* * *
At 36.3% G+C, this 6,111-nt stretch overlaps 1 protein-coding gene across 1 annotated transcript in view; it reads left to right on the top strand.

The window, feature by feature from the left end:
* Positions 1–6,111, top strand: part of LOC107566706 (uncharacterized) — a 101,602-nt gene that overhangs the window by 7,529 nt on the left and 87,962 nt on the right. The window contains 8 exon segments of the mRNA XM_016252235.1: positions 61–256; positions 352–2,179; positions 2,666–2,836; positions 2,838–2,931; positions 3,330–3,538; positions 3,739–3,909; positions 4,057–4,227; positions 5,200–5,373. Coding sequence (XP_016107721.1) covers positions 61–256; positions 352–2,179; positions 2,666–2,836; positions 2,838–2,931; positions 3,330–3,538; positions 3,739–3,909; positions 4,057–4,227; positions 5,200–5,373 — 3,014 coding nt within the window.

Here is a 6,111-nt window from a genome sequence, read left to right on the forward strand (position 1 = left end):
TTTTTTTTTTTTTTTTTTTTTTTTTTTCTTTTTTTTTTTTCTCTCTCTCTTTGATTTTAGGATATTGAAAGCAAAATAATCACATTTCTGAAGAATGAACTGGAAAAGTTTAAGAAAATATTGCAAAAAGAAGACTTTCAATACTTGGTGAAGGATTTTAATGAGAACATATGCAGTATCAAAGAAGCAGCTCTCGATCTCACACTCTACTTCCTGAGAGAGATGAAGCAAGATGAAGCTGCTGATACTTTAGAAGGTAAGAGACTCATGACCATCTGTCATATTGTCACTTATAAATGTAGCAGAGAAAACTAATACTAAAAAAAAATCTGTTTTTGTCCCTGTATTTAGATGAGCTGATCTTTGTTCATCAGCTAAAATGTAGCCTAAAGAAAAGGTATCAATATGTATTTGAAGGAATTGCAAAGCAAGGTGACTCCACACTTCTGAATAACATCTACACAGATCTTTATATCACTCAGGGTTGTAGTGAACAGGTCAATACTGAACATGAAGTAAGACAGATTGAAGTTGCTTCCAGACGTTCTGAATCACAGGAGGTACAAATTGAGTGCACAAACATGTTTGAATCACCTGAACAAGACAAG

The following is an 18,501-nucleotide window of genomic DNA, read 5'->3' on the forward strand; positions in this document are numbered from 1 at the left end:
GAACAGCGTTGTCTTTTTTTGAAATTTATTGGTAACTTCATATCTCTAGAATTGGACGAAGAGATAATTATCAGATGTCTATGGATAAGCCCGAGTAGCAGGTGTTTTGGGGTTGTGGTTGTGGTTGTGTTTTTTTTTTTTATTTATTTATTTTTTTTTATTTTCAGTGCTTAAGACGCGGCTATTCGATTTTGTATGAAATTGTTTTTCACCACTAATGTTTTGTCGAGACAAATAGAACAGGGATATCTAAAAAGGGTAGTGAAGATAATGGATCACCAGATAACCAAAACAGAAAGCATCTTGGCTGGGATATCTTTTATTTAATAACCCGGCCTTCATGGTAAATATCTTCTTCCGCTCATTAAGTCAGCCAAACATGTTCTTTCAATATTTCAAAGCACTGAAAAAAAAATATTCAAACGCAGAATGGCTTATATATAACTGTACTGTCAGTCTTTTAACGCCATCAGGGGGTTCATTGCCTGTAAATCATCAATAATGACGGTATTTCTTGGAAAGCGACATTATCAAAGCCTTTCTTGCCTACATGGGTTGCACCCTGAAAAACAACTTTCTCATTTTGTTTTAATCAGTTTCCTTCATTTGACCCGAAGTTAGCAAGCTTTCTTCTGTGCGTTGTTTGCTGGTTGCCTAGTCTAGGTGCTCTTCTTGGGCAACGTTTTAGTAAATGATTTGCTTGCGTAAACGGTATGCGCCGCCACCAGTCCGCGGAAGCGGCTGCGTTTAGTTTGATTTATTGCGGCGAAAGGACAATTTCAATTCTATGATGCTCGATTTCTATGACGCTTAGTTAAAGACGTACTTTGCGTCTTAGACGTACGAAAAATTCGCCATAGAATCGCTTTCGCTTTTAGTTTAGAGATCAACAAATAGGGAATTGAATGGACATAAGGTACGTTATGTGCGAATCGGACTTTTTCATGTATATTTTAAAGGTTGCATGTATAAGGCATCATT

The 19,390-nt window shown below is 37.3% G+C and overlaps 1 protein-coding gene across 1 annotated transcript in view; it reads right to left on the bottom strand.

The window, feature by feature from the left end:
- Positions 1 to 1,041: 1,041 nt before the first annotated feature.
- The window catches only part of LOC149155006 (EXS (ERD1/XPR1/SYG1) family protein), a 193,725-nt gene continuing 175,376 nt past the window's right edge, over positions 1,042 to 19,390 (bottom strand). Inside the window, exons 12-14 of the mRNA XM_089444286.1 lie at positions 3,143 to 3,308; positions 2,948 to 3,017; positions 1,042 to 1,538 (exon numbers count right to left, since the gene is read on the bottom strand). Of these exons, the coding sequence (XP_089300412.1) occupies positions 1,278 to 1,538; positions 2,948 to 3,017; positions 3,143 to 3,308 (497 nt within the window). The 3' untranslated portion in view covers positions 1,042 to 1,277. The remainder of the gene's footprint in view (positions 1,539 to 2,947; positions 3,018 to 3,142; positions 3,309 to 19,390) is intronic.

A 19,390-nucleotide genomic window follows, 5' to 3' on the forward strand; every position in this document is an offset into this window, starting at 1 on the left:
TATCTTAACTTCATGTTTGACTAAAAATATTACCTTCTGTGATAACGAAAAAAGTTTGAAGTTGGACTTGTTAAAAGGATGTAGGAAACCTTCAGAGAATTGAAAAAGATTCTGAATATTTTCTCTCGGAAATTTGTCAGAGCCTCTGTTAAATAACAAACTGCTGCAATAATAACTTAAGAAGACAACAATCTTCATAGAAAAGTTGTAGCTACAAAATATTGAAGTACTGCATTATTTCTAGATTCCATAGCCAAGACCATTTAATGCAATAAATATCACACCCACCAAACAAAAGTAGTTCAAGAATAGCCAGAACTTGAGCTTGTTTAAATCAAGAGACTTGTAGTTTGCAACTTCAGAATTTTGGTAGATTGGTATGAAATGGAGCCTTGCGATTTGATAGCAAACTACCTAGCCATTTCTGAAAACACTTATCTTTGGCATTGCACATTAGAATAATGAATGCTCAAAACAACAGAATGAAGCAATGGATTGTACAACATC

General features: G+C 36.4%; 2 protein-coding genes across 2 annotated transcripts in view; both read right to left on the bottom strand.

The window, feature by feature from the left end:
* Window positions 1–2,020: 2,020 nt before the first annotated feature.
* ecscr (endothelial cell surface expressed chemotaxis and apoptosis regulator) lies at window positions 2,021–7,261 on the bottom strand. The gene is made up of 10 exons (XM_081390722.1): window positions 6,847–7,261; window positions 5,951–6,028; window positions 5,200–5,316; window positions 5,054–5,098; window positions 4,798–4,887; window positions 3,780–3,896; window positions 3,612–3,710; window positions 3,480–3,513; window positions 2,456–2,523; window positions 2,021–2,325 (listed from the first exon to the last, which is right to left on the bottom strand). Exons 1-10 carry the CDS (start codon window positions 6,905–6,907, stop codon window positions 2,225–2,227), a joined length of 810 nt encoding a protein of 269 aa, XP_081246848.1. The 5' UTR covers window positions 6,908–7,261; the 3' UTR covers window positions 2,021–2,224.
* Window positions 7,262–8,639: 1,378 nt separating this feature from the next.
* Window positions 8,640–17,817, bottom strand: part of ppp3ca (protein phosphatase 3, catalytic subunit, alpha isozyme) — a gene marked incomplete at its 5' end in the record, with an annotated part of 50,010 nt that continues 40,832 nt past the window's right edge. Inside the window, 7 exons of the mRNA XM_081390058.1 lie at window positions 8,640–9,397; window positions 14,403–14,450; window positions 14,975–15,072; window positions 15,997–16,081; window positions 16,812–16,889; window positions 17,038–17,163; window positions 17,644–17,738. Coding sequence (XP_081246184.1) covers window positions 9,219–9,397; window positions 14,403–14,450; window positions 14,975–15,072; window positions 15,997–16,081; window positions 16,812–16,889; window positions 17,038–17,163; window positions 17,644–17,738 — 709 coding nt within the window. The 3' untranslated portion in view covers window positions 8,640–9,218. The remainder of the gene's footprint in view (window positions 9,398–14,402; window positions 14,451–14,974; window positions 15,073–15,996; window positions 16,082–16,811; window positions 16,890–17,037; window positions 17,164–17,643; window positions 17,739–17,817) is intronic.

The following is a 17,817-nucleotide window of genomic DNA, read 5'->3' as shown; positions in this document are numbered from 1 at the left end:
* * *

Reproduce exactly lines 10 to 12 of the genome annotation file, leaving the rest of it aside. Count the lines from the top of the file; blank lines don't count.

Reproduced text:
- Positions 1 to 1,041: 1,041 nt before the first annotated feature.
- The window catches only part of LOC149155006 (EXS (ERD1/XPR1/SYG1) family protein), a 193,725-nt gene continuing 175,376 nt past the window's right edge, over positions 1,042 to 19,390 (bottom strand). Inside the window, exons 12-14 of the mRNA XM_089444286.1 lie at positions 3,143 to 3,308; positions 2,948 to 3,017; positions 1,042 to 1,538 (exon numbers count right to left, since the gene is read on the bottom strand). Of these exons, the coding sequence (XP_089300412.1) occupies positions 1,278 to 1,538; positions 2,948 to 3,017; positions 3,143 to 3,308 (497 nt within the window). The 3' untranslated portion in view covers positions 1,042 to 1,277. The remainder of the gene's footprint in view (positions 1,539 to 2,947; positions 3,018 to 3,142; positions 3,309 to 19,390) is intronic.

A 19,390-nucleotide genomic window follows, 5' to 3' on the forward strand; every position in this document is an offset into this window, starting at 1 on the left: